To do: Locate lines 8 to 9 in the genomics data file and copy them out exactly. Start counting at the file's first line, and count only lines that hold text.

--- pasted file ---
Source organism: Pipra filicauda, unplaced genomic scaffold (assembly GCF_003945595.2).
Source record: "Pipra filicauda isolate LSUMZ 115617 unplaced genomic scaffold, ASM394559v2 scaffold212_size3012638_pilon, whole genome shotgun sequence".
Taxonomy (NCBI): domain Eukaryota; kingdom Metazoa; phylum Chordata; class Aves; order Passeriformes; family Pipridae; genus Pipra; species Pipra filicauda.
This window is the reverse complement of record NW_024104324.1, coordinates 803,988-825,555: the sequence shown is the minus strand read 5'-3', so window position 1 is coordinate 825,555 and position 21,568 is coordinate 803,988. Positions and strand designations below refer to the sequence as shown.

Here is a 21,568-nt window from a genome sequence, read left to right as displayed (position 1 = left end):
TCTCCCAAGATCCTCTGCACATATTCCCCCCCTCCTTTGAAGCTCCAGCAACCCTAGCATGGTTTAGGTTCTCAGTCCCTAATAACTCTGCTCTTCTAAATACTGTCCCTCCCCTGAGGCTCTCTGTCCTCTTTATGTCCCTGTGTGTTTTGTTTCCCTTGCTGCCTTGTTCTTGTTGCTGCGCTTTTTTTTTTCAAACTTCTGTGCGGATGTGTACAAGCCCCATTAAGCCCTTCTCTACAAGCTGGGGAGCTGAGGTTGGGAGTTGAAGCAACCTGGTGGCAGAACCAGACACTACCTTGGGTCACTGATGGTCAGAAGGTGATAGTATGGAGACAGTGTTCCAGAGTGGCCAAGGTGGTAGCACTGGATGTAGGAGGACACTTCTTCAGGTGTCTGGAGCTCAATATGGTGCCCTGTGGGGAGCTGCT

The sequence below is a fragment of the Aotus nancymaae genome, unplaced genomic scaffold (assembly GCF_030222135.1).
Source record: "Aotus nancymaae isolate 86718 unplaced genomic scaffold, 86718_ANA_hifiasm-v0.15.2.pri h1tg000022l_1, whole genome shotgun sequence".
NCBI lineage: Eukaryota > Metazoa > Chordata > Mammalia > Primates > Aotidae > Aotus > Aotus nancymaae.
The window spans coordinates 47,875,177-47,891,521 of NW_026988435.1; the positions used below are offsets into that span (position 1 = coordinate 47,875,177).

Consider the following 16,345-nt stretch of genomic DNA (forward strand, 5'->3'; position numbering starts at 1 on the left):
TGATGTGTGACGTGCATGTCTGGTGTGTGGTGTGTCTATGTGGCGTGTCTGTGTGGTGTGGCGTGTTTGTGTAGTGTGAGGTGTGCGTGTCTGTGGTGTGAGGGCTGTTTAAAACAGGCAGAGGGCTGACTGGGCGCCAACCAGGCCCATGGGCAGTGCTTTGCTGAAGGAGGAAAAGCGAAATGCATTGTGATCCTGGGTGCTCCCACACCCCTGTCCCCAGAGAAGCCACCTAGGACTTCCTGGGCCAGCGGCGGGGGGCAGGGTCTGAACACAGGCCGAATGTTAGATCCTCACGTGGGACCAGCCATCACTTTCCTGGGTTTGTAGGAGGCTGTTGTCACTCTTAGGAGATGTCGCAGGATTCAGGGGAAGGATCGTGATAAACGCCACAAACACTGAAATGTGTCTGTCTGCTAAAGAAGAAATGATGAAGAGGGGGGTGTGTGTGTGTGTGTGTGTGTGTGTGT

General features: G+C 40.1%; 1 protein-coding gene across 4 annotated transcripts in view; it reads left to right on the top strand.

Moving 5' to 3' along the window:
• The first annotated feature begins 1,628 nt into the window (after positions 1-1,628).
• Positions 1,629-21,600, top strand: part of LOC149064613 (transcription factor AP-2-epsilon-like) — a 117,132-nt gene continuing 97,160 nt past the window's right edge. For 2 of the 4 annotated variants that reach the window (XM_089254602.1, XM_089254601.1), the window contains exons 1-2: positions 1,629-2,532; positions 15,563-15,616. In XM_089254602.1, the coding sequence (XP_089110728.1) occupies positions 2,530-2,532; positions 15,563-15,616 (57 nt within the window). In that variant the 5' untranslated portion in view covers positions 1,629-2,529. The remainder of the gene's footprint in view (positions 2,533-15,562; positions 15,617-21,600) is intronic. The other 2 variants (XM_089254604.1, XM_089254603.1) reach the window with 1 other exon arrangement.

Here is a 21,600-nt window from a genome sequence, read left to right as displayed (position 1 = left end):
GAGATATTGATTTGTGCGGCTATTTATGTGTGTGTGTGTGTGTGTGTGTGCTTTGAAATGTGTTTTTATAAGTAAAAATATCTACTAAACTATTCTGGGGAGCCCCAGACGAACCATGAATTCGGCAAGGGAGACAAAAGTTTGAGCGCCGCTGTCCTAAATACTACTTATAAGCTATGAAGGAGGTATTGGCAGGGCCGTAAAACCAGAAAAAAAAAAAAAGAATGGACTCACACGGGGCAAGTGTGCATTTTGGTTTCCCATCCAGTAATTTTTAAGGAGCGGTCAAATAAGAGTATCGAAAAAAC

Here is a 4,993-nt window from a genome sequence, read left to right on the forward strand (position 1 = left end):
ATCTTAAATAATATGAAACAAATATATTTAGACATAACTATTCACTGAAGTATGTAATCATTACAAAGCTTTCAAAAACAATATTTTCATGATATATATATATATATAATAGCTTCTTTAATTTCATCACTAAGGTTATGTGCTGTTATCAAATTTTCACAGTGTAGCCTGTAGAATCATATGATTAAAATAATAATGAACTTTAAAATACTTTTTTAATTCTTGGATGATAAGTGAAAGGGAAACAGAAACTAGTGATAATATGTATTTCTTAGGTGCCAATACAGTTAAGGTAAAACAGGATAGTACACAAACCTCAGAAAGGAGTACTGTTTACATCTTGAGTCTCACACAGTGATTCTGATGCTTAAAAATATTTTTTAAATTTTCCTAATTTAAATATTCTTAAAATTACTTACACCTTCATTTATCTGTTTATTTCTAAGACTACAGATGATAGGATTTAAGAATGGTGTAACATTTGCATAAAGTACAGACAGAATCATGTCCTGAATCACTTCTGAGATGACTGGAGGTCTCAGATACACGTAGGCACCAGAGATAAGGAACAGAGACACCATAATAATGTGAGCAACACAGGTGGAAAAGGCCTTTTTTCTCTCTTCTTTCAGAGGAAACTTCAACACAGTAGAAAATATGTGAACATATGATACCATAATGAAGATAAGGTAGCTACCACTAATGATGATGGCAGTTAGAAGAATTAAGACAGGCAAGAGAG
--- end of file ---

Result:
Source record: "Aotus nancymaae isolate 86718 unplaced genomic scaffold, 86718_ANA_hifiasm-v0.15.2.pri h1tg000022l_1, whole genome shotgun sequence".
NCBI lineage: Eukaryota > Metazoa > Chordata > Mammalia > Primates > Aotidae > Aotus > Aotus nancymaae.